Photo credit: Vonz B.

On June 25, 2008, I was diagnosed with HIV. I was in jail, and had decided to get tested. I knew that my girlfriend at that time was living with HIV and we hadn’t been taking precautions. I had to back to the pod [a housing unit in jail] with a white paper. Only people who tested positive got sent back with white papers.

I was scared, I didn’t know how to tell my family or friends.

I continued living the fast life, getting high, and going in and out of jail, never for too long or for anything serious. I hardly ever saw my son.

In 2009 I met the woman who I’d end up marrying. She was into the same lifestyle. In 2012, she got pregnant. We immediately stopped using drugs. We both went into separate drug programs: Epiphany Center and Ferguson Place.

You may be thinking, “What about the wife and baby? Are they living with HIV now, too?” The answer is no. I was taking my antiretroviral medicine, which caused my viral load to become undetectable. When someone’s viral load is undetectable, it’s a next to zero chance that they can pass HIV on to their partner. This method of prevention is called TasP, or Treatment as Prevention. And if the mom remains HIV negative, there is zero chance that the baby will acquire HIV.

When my wife went in to San Francisco General Hospital for her prenatal care, the midwife who saw her for her first visit asked her if she used drugs, smoked, drank, or had sex with someone with HIV. She said no to the first three, but told the midwife that I was living with HIV. She referred us to the Bay Area Perinatal AIDS Center (BAPAC, which is now HIVE).

My wife was offered PrEP (Pre-Exposure Prophylaxis), by several providers while in care at BAPAC, but she declined because she was unsure of the effects on our unborn baby and the fact that, with my viral load still undetectable, it was highly unlikely that she would acquire HIV. I got my viral load tested monthly, and my wife got tested for HIV monthly during the pregnancy and while she was breastfeeding.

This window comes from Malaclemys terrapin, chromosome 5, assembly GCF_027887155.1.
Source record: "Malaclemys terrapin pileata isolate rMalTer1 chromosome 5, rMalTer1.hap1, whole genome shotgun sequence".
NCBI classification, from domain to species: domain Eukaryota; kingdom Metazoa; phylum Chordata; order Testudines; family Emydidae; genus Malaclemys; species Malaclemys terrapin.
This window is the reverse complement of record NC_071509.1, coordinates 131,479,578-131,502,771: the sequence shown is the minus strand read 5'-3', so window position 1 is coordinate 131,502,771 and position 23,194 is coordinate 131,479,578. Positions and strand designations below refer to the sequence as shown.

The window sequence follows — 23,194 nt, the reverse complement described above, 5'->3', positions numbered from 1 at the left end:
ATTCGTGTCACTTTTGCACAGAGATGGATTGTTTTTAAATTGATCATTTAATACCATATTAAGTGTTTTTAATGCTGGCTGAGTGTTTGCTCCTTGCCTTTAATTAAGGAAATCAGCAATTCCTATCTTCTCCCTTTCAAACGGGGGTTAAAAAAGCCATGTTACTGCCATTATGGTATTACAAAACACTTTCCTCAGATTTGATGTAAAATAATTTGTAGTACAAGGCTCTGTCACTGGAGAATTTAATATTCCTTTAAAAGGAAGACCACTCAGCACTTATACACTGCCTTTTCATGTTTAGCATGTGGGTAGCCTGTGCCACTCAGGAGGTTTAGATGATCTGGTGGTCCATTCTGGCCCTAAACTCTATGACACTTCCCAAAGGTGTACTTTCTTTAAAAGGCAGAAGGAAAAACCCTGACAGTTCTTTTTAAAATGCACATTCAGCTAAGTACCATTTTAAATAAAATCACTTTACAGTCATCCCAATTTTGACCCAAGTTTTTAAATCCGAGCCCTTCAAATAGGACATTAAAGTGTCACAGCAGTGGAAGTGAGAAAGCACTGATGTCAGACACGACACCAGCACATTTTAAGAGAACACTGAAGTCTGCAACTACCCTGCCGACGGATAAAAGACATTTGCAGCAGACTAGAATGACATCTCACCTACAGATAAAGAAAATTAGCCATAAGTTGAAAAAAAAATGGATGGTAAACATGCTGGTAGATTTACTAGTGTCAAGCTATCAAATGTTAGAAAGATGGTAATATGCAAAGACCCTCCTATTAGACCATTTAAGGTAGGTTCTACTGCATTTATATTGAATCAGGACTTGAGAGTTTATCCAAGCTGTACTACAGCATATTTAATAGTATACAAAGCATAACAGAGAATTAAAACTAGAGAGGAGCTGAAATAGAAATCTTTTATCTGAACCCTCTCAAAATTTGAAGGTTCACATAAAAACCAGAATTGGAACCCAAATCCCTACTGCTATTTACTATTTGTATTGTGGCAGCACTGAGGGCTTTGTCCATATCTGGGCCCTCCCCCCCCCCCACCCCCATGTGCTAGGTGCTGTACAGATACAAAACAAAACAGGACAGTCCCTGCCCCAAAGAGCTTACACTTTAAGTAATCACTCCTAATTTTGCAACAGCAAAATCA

We got so much support from the amazing providers and social worker at BAPAC. It was a really great experience. Everyone was so caring and committed to helping us stay healthy and succeed in life.

Now, almost three years later, we are still sober, we have a beautiful baby girl (who isn’t a baby any more- she just turned 2!), I’m back in my son’s life, and we have our own apartment. My wife is going to school to become a social worker and I recently got a new job. Our daughter starts preschool in the fall.

Vonz B lives in the East Bay with his wife, son, and daughter. They have a dog named Weasel.



Information and Resources from HIVE

As Treatment as Prevention (TasP) and PrEP become more well-known across the U.S., we are wondering how men who have sex with women are finding out about the possibilities for safer conception, what they think about it, and what barriers remain.

We love sharing stories about men living with HIV who are having, have had, or want to have children. Applause for clinics who are routinely offering PrEP to women, and clinics who are telling people living with HIV that TasP works.

We are on a journey, learning and growing together.?Looking for a platform for your voice? Interested in helping others by sharing your story? We can work with you if you prefer to be anonymous. No professional writing skills necessary. Contact

Check out the links below for resources around TasP and family building options.

Prevention Access Campaign

Thinking About Having a Baby?

We?ve Been Seeing if We Are Ready, Are There Any Risks Involved?

Pietro Vernazza: Safer Conception Options for Serodifferent Couples

Disclosure: PRO Men

Adherence: PRO Men